They came for us in the night and shot my father through the skull.
From the get go Tanaz Bhatena’s latest fantasy novel, there is no escaping the brutality in this medieval inspired ancient land. Bearing witness to her parents’ murder, Gul is forced on the run and must reflect on her destiny.
Their murderers are Ambar’s ruling king Lohar’s special forces who must kill any girl child born with a star shaped birthmark. The ancient prophecy predicts a young magus girl with a star shaped birthmark will vanquish the King. Gul’s family was on the move for much of her life and with her magical powers temperamental at best, Gul remains skeptical about being the fabled Star Warrior. Revenge, however is a more tangible goal to get behind as she seeks to avenge their deaths.
A chance meeting with the fearless women of the Sisterhood of the Golden Lotus (inspired by the real life Gulabi Gang) leads Gul to fall in with these rebel women training in the art of weaponry and magic to fight against King Lohar’s repressive regime. Seeking to enter the King’s palace she secures the help of a young stable hand Cavas. Weighed down by his back breaking work, his father’s chronic illness and condemned to a life in the polluted tenements in the outskirts of the city, Cavas bristles between resentment and desperation.
As their lives and fates intertwine, the story unfolds from their alternating points of view, readers get to experience a unique Indian fantasy gilded with lush prose. Bhatena uses the power of her words to build the majestic Svapnalok (Dreamworld) Here each natural element of sky (Ambar), earth (Prithvi), fire (Jwala) and water (Samudra) denotes a kingdom with a harmonious past but corruption, tyranny and the Great War resulted in an uneasy peace with underlying political tensions.
She leans on Hindu and Persian mythology to create a pantheon of Gods, Goddesses and Prophets that preach the Code of Asha (peace) to live by. However, she also doesn’t shy away from portraying a deeply hierarchical society where the magus yield more power and influence than the non-magus. Her descriptions of the tenements, the violence against non-magus women and the treatment of ‘dirt-lickers’ echo in the ghettoized, misogynistic, casteist India of today. This, as well as the chemistry and romance between the main protagonists is where Bathena is most successful.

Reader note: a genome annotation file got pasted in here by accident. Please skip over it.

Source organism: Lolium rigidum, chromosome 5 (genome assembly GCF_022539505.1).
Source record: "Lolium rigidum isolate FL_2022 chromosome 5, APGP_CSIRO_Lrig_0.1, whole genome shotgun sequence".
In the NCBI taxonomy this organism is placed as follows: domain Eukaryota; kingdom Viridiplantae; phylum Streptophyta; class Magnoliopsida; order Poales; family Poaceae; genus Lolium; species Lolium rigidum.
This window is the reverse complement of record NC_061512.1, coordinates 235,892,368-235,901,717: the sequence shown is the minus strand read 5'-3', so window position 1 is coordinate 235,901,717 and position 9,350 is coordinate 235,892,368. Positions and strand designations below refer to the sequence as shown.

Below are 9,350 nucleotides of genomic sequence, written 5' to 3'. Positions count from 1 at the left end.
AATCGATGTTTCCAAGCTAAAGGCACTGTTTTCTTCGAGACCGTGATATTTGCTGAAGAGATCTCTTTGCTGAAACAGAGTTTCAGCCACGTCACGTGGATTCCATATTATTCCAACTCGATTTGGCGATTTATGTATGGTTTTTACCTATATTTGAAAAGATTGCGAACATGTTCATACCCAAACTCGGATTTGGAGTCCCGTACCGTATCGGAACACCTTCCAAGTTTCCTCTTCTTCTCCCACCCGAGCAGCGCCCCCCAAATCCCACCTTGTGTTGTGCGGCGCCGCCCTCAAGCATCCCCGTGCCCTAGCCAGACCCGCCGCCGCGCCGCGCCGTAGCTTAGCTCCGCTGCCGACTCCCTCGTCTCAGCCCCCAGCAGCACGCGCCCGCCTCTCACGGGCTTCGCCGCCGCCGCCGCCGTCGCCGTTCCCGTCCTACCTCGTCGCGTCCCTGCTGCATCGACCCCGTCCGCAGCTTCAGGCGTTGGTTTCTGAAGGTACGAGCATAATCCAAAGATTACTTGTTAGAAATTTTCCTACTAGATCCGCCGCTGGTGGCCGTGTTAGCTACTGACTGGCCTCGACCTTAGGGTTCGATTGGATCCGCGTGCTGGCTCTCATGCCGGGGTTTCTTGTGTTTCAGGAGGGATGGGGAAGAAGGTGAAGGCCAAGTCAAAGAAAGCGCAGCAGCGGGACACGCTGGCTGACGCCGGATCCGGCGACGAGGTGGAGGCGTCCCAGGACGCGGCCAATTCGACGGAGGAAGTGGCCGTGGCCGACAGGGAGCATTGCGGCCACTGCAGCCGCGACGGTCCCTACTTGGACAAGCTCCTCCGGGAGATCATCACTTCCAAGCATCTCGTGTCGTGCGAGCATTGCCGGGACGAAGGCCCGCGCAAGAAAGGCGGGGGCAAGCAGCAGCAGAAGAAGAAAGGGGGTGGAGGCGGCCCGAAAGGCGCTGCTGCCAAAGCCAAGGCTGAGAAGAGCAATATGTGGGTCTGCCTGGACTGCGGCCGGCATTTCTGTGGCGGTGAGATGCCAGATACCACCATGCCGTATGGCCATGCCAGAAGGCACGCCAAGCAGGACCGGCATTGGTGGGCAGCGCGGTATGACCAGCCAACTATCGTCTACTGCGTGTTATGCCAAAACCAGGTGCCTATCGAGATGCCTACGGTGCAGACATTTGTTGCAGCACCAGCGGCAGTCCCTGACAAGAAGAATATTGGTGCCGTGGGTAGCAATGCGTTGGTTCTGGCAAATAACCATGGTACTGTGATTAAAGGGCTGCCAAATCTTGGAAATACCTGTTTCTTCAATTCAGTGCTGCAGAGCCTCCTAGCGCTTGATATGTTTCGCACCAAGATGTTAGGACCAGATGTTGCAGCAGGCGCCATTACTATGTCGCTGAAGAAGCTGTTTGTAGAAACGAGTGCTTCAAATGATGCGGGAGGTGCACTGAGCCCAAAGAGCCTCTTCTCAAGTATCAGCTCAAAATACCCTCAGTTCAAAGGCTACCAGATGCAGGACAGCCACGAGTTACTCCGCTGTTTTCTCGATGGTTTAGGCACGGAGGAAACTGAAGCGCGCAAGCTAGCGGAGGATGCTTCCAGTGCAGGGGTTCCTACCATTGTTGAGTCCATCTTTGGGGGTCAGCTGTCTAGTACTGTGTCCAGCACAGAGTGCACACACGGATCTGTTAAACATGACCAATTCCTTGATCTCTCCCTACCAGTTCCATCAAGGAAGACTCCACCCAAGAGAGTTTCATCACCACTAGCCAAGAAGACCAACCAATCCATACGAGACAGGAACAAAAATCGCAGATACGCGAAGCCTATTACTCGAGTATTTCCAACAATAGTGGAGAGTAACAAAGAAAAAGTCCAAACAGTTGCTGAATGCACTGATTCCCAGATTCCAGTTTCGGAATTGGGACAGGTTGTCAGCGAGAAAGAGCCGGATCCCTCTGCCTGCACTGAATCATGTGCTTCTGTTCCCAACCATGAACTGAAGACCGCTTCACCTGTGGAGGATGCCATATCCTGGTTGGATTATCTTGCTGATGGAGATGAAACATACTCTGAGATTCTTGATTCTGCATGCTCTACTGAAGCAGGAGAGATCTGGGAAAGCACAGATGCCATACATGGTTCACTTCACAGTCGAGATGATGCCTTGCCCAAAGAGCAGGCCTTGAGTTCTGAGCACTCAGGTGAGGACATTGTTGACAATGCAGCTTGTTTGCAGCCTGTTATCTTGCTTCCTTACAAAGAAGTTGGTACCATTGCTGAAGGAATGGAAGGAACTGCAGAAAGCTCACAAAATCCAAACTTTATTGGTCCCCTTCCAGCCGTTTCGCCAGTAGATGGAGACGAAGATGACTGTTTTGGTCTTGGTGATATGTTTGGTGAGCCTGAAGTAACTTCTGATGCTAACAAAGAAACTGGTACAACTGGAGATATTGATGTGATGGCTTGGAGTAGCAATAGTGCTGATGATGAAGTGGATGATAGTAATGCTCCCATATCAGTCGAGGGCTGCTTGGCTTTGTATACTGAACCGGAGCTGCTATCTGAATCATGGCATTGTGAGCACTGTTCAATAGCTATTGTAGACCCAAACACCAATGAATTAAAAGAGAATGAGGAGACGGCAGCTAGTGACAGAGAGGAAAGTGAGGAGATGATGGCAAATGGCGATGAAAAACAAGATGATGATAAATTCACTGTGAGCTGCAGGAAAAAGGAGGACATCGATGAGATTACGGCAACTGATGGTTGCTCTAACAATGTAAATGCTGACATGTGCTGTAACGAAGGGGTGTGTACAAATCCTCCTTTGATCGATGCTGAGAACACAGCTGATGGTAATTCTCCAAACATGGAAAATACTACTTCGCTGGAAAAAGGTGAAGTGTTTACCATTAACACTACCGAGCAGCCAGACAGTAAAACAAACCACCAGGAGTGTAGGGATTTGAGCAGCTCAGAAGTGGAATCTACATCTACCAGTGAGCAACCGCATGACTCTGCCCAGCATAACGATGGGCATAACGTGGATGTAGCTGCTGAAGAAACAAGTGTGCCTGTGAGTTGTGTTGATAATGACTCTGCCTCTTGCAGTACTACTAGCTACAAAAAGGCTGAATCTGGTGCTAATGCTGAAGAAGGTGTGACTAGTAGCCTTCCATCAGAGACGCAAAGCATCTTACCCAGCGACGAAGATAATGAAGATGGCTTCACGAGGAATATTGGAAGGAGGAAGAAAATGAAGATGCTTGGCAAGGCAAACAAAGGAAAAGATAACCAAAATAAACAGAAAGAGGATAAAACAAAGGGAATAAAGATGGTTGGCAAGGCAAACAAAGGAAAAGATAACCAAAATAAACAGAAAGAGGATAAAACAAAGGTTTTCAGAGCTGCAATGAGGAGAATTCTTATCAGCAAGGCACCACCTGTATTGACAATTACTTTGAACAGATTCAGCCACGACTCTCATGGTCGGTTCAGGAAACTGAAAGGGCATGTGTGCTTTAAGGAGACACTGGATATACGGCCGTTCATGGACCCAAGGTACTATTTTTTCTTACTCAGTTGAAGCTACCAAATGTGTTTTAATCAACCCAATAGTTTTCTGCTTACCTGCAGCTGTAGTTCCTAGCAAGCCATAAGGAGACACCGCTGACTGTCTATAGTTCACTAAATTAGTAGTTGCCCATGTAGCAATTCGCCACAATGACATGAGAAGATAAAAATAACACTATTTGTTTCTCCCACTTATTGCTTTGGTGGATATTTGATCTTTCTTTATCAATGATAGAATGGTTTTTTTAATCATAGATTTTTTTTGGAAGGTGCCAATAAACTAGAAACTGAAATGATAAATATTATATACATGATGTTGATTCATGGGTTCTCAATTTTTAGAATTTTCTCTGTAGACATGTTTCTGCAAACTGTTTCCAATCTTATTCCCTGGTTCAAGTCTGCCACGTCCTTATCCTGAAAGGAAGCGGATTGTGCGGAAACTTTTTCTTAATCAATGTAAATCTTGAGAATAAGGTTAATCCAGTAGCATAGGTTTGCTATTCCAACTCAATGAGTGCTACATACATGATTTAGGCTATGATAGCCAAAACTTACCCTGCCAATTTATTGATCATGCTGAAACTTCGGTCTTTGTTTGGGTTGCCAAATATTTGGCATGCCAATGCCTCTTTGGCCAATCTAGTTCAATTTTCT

Where she is not, is in the uneven pacing. Plot points come across as contrived and the lack luster magic too convenient. A young and naïve Gul becomes a street-smart charlatan with the turn of the page. One minute she’s deep in training the next she’s run away to a slave auction, she’s playing the dutiful servant and then conveniently lands into the forbidden part of the palace. Good luck and being saved by others once too often make Gul a rather flat character. However, since this is the first in a telling of a two-part tale, perhaps there is a growth arc she must follow. Cavas, on the other hand fares better and his struggles seem more relatable and the exposition of his back story and dark secrets is more organically exposed.
Still, the book is a great addition to Indian inspired fantasy novels and just the joy of the diversity in the day to day experiences of the characters in the foods they eat, how they dress, a turn of phrase and how their homes are anointed is a real mirror to many South Asian experiences. In a world of growing tyranny who doesn’t need an inspired resistance read?
Read an interview with author Tanaz Bhatena on death as a muse